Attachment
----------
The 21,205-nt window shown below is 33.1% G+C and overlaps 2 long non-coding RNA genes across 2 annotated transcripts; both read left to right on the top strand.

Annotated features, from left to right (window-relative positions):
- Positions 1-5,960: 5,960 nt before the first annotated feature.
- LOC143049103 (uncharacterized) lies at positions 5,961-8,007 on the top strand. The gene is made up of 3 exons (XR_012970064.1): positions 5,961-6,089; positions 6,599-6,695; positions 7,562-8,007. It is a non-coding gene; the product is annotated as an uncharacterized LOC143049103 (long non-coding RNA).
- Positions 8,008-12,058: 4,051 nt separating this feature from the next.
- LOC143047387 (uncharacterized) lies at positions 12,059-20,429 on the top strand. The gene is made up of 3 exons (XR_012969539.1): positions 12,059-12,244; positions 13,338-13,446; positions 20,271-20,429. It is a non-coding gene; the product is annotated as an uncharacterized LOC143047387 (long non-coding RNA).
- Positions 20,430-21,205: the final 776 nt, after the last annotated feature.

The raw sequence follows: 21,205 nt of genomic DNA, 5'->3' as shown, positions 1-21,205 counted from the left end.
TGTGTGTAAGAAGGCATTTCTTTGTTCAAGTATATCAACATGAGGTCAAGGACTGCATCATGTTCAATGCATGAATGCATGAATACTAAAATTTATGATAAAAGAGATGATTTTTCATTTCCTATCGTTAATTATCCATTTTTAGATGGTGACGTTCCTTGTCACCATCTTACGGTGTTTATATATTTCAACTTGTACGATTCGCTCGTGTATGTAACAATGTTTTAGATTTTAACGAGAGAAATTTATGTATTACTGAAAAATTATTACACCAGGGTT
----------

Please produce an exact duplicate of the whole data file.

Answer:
The 21,205-nt window shown below is 33.1% G+C and overlaps 2 long non-coding RNA genes across 2 annotated transcripts; both read left to right on the top strand.

Annotated features, from left to right (window-relative positions):
- Positions 1-5,960: 5,960 nt before the first annotated feature.
- LOC143049103 (uncharacterized) lies at positions 5,961-8,007 on the top strand. The gene is made up of 3 exons (XR_012970064.1): positions 5,961-6,089; positions 6,599-6,695; positions 7,562-8,007. It is a non-coding gene; the product is annotated as an uncharacterized LOC143049103 (long non-coding RNA).
- Positions 8,008-12,058: 4,051 nt separating this feature from the next.
- LOC143047387 (uncharacterized) lies at positions 12,059-20,429 on the top strand. The gene is made up of 3 exons (XR_012969539.1): positions 12,059-12,244; positions 13,338-13,446; positions 20,271-20,429. It is a non-coding gene; the product is annotated as an uncharacterized LOC143047387 (long non-coding RNA).
- Positions 20,430-21,205: the final 776 nt, after the last annotated feature.

The raw sequence follows: 21,205 nt of genomic DNA, 5'->3' as shown, positions 1-21,205 counted from the left end.
TGTGTGTAAGAAGGCATTTCTTTGTTCAAGTATATCAACATGAGGTCAAGGACTGCATCATGTTCAATGCATGAATGCATGAATACTAAAATTTATGATAAAAGAGATGATTTTTCATTTCCTATCGTTAATTATCCATTTTTAGATGGTGACGTTCCTTGTCACCATCTTACGGTGTTTATATATTTCAACTTGTACGATTCGCTCGTGTATGTAACAATGTTTTAGATTTTAACGAGAGAAATTTATGTATTACTGAAAAATTATTACACCAGGGTT